here is some stuff i want all of ya'll to look at
|From:||Estel Telcontar <estel_telcontar@...>|
|Date:||Saturday, August 28, 2004, 3:03|
Joshua Tanaka ha tera a
> the 'stop' is put at the end of a statement. 'yep' is added when the
> last word of the statement ends with a consonant and 'b' is
> added when the last word ends with a vowel. 'esh'/'sh' is added
> when the statment is to be angry, 'ezh'/'zh' is added when the
> statement is to be excited or surprised, 'et'/'d' is added when it is
> to be a question.
That's a lot like something in my language Ikanirae Seru, except that
in your language the spoken punctuation is added at the end of the
word, while in my language it's a separate word.
In my language, the 5 sentence-type markers (as I call them) are:
"a" goes at the end of a statement, and corresponds roughly to a
period (or sometimes a colon or semicolon) in English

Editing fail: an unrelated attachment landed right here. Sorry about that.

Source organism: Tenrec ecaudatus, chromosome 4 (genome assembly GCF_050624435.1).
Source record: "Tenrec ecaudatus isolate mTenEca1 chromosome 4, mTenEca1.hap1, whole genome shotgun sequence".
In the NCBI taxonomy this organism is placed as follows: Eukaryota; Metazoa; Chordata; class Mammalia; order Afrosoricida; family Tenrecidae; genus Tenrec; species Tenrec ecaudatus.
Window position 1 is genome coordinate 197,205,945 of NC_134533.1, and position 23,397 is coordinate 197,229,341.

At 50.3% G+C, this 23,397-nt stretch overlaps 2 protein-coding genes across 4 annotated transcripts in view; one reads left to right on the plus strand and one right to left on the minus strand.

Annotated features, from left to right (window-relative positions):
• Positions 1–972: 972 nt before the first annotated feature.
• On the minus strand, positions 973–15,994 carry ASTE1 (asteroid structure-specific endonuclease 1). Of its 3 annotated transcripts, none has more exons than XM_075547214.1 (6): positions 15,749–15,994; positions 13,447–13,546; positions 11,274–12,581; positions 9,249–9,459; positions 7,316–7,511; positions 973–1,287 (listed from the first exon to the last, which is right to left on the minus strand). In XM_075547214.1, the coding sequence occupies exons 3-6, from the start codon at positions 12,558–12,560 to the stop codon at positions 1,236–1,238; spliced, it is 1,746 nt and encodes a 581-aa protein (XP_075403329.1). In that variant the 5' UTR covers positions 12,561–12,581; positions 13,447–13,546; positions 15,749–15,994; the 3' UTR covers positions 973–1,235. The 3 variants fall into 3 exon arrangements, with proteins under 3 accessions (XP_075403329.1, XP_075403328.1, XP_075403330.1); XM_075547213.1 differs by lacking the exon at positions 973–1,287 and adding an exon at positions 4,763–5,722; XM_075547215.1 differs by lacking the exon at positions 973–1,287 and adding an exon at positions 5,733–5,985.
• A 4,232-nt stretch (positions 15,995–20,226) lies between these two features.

"i" goes at the end of a question. The only way to tell apart the
sentence "roha tu hese a" (a statement meaning "it is green") from the
sentence "roha tu hese i" (a question meaning "is it green?") is
whether it has "a" or "i" at the end.
"o" goes at the end of a command, like "otu ari o" (meaning "come!"
(said to one person)). If were a statement "otu ari a", it would mean
"you are coming."
"e" goes at the end of an exclamation, or of an utterance that's not
really a full sentence, like "yes".
"u" marks formal statements. I'm still figuring out exactly when it's
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